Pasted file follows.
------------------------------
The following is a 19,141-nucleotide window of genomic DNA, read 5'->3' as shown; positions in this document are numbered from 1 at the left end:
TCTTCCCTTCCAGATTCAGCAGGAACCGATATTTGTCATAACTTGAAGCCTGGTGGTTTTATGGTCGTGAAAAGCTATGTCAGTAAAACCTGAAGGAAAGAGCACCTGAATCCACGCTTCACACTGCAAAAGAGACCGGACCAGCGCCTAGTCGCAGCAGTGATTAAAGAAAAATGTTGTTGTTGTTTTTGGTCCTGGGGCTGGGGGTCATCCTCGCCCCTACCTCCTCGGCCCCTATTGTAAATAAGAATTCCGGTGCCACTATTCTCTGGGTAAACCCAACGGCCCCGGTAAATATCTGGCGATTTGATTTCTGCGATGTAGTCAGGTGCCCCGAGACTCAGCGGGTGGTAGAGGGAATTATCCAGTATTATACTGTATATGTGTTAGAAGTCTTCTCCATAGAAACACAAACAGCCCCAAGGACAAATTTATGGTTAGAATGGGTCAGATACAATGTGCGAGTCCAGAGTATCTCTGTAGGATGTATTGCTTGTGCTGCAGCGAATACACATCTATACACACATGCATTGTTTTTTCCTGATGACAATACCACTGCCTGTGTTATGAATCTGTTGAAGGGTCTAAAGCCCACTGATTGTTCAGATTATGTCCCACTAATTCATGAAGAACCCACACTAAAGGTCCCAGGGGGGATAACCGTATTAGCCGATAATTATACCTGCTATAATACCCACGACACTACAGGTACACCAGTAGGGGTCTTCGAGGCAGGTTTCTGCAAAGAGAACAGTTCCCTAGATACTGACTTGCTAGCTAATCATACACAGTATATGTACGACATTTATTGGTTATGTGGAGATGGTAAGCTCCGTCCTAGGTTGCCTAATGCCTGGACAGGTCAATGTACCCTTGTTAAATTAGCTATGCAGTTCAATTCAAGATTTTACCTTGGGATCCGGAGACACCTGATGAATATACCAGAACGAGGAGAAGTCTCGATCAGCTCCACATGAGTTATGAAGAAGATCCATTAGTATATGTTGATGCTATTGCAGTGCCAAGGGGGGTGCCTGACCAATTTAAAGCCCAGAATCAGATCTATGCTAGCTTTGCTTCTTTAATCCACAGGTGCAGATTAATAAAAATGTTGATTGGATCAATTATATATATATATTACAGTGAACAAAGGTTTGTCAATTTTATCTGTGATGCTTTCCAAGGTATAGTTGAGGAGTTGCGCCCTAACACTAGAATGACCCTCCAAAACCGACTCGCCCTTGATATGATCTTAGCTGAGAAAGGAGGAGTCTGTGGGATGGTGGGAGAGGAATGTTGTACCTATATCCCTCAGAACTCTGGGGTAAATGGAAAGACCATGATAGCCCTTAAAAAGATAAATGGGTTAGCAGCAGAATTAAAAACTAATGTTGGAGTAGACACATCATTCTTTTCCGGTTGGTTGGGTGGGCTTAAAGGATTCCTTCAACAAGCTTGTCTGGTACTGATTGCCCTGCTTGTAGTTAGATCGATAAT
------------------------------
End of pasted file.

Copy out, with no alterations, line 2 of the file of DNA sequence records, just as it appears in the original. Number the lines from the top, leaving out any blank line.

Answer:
TCTTCCCTTCCAGATTCAGCAGGAACCGATATTTGTCATAACTTGAAGCCTGGTGGTTTTATGGTCGTGAAAAGCTATGTCAGTAAAACCTGAAGGAAAGAGCACCTGAATCCACGCTTCACACTGCAAAAGAGACCGGACCAGCGCCTAGTCGCAGCAGTGATTAAAGAAAAATGTTGTTGTTGTTTTTGGTCCTGGGGCTGGGGGTCATCCTCGCCCCTACCTCCTCGGCCCCTATTGTAAATAAGAATTCCGGTGCCACTATTCTCTGGGTAAACCCAACGGCCCCGGTAAATATCTGGCGATTTGATTTCTGCGATGTAGTCAGGTGCCCCGAGACTCAGCGGGTGGTAGAGGGAATTATCCAGTATTATACTGTATATGTGTTAGAAGTCTTCTCCATAGAAACACAAACAGCCCCAAGGACAAATTTATGGTTAGAATGGGTCAGATACAATGTGCGAGTCCAGAGTATCTCTGTAGGATGTATTGCTTGTGCTGCAGCGAATACACATCTATACACACATGCATTGTTTTTTCCTGATGACAATACCACTGCCTGTGTTATGAATCTGTTGAAGGGTCTAAAGCCCACTGATTGTTCAGATTATGTCCCACTAATTCATGAAGAACCCACACTAAAGGTCCCAGGGGGGATAACCGTATTAGCCGATAATTATACCTGCTATAATACCCACGACACTACAGGTACACCAGTAGGGGTCTTCGAGGCAGGTTTCTGCAAAGAGAACAGTTCCCTAGATACTGACTTGCTAGCTAATCATACACAGTATATGTACGACATTTATTGGTTATGTGGAGATGGTAAGCTCCGTCCTAGGTTGCCTAATGCCTGGACAGGTCAATGTACCCTTGTTAAATTAGCTATGCAGTTCAATTCAAGATTTTACCTTGGGATCCGGAGACACCTGATGAATATACCAGAACGAGGAGAAGTCTCGATCAGCTCCACATGAGTTATGAAGAAGATCCATTAGTATATGTTGATGCTATTGCAGTGCCAAGGGGGGTGCCTGACCAATTTAAAGCCCAGAATCAGATCTATGCTAGCTTTGCTTCTTTAATCCACAGGTGCAGATTAATAAAAATGTTGATTGGATCAATTATATATATATATTACAGTGAACAAAGGTTTGTCAATTTTATCTGTGATGCTTTCCAAGGTATAGTTGAGGAGTTGCGCCCTAACACTAGAATGACCCTCCAAAACCGACTCGCCCTTGATATGATCTTAGCTGAGAAAGGAGGAGTCTGTGGGATGGTGGGAGAGGAATGTTGTACCTATATCCCTCAGAACTCTGGGGTAAATGGAAAGACCATGATAGCCCTTAAAAAGATAAATGGGTTAGCAGCAGAATTAAAAACTAATGTTGGAGTAGACACATCATTCTTTTCCGGTTGGTTGGGTGGGCTTAAAGGATTCCTTCAACAAGCTTGTCTGGTACTGATTGCCCTGCTTGTAGTTAGATCGATAAT